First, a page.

Though surfing’s inclusion in the Olympics has sparked a contentious debate in the surfing community as a whole, career surfers have embraced it. The top athletes want to bask in Olympic glory and reach for gold on the world stage. As professional surfers fixate on this goal, some have employed creative strategies to increase their chances of qualifying – including changing the country they’ll represent.
One such example of shifting identities is Tatiana Weston-Webb, a top surfer on championship circuit, who announced a change in affiliation from Hawaii to Brazil following the news of surfing’s inclusion in the Olympics. She was born in Brazil and speaks the language, but has lived in Hawaii since infancy.
Rhonda is not amused with this transparent career move. “There’s a whole Brazilian team down there, so does that mean that she bumped somebody else? There are kids now already up at five o’clock in the morning trying to practice so that they can qualify; are you gonna bump one of them out because you didn’t want to be from Hawaii this time? It’s almost criminal.”
The top ten men and eight women from the CT will go to the Olympics, but only two from each country per division. The only Brazilian currently on the women’s CT is Silvana Lima, who ranks World No. 11. To get a spot on the U.S. team, Weston-Webb would have to compete against the entire U.S./Hawaii CT contingent, including the likes of three-time world champion Carissa Moore and rising star Lakey Peterson. By representing Brazil, Weston-Webb is circumventing competition. “That’s the thing that I’m watching,” says Rhonda. “I’m watching how this is actually playing out when you use all these countries of color to qualify for the Olympics. Let’s see how color-filled the Olympics actually are.”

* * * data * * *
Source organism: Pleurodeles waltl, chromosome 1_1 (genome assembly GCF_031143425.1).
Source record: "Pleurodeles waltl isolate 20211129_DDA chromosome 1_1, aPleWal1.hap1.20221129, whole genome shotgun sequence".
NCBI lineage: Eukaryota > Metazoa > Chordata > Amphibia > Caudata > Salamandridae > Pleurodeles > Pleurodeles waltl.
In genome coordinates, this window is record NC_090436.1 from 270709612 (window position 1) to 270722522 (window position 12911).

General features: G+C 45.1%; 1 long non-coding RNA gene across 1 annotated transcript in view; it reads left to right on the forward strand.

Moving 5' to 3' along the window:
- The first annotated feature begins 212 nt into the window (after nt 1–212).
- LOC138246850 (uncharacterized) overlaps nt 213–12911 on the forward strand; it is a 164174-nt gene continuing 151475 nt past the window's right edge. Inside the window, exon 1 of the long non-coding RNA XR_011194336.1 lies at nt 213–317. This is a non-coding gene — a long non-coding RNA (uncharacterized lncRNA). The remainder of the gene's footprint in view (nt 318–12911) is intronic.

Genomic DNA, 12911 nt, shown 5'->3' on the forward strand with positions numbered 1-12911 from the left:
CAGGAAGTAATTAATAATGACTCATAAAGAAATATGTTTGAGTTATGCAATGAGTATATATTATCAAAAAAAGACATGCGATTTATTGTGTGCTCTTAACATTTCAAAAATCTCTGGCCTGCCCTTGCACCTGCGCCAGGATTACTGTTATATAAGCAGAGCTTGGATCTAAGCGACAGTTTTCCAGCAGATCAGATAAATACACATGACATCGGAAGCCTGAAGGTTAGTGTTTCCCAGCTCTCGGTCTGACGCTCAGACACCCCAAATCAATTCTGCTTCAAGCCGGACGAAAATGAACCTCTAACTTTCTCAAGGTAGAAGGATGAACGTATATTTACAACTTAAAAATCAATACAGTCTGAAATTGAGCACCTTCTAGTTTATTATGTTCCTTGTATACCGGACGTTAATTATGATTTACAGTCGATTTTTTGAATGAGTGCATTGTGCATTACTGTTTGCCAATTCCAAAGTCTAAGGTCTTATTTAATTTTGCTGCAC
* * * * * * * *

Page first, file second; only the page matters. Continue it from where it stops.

Just days after we discussed this issue, Rhonda and Khadjou received some unwelcome news from the Senegalese Surfing Federation, the organization responsible for compiling the national team. In preparation for the ISA World Games in Japan, an important first step in qualifying for the Olympics, they’ve elected to support a white surfer with “ties” to Senegal. This athlete, Margot Chevance, was born in France, and states in her athlete profile on the ISA website: “I really hope my participation will help Senegalese girls to live their passion of surfing out loud. We are less than 10 Senegalese girls in the water today.” She said that she doesn’t know why Khadjou didn’t get to participate; there are three spots after all. Rhonda says it’s because the Federation dropped the ball. Black Girls Surf had just completed a successful fundraising campaign to cover Khadjou’s travel to the games.